No Love No Tacos la carreta, alfonso medina marshalltown iowa

alfonso medina

"I'm someone who takes the bad and wants to make it 10 times more positive," Medina[owner] said. "If they don't like us, they should match their values with the food they consume."

Piggybacking the slogan 's popularity, Medina created a new website where he advocates making Election Day a national holiday. He's doing his preaching.

"My goal is to make elections as possible," Medina says. "I'm going to close on election day and not only pay my employees, but I'm going to go and volunteer at polls."

alfonso medina

A Marshalltown restaurant posted a flyer that appears to split the community. The owner claims he made the controversy a way to facilitate dialogue.

A sign appeared last month at Marshalltown 's La Carreta, a Mexican restaurant. It read Black Lives Matter, no human is illegal, and other phrases of human rights. Alfonso Medina 's restaurant operates and operates. He's who wanted to bring that up.

Since then, Medina received letters from people who said the sign offended them. He got another yesterday. He shared the letter on Facebook and endorsed by hundreds of community members. Medina said the letters got the society closer turns out.

alfonso medina

"I wanted to post it to show people how you can still take the bad in life and make it better," Medina said.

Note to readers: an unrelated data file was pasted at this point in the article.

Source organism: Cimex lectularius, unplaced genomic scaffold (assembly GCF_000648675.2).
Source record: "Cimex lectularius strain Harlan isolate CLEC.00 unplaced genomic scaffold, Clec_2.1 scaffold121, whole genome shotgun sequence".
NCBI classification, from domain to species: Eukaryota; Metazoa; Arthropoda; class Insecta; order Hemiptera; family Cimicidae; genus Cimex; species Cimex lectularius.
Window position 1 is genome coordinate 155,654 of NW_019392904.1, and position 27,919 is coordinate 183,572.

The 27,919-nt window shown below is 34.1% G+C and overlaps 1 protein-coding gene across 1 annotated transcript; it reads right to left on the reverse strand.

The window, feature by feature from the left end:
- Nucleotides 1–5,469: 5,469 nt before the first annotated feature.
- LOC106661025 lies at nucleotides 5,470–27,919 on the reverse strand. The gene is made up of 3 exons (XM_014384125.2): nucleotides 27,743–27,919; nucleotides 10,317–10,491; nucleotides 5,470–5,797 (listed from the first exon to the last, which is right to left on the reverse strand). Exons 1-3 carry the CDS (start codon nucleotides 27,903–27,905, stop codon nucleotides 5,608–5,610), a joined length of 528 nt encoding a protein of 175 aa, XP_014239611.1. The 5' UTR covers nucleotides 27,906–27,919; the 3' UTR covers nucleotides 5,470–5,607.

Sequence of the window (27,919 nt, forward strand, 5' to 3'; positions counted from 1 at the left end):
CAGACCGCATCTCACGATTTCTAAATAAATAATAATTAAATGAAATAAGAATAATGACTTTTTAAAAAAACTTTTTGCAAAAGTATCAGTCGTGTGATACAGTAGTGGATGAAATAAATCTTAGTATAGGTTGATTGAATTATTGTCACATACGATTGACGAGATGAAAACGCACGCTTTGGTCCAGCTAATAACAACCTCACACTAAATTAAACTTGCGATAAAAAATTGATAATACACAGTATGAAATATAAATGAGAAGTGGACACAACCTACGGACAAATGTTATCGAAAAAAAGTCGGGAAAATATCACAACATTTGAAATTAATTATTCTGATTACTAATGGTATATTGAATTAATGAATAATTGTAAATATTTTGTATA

He said he hopes his reaction to the complaints will encourage more small business owners not only in Iowa, but also in the world. He said he wanted small Latino businesses to know they have a political voice, just as other white-owned businesses. He cited Chick-fil-A and Hobby Lobby as examples. In the past, the chicken restaurant has contributed to groups known for anti-LGBTQ attitudes. Hobby Lobby is a Christian-owned business that has publicly expressed faith and political beliefs.

The letters will inspire more dialogue among community members, Medina said, which can motivate open-mindedness.

"[The letter] doesn't really concern me. I mean, if anything, it makes you happy, because that's what people need to do," Medina said. "And if it changes one or two people's minds, or maybe it doesn't change their minds, but understands how people in other shoes think or feel, it's a win for me, even if it's one person."

During the pandemic and the aftermath of the right hurricane, La Carreta rescued the nation, but Medina says the letters won't split his heart.

alfonso medina

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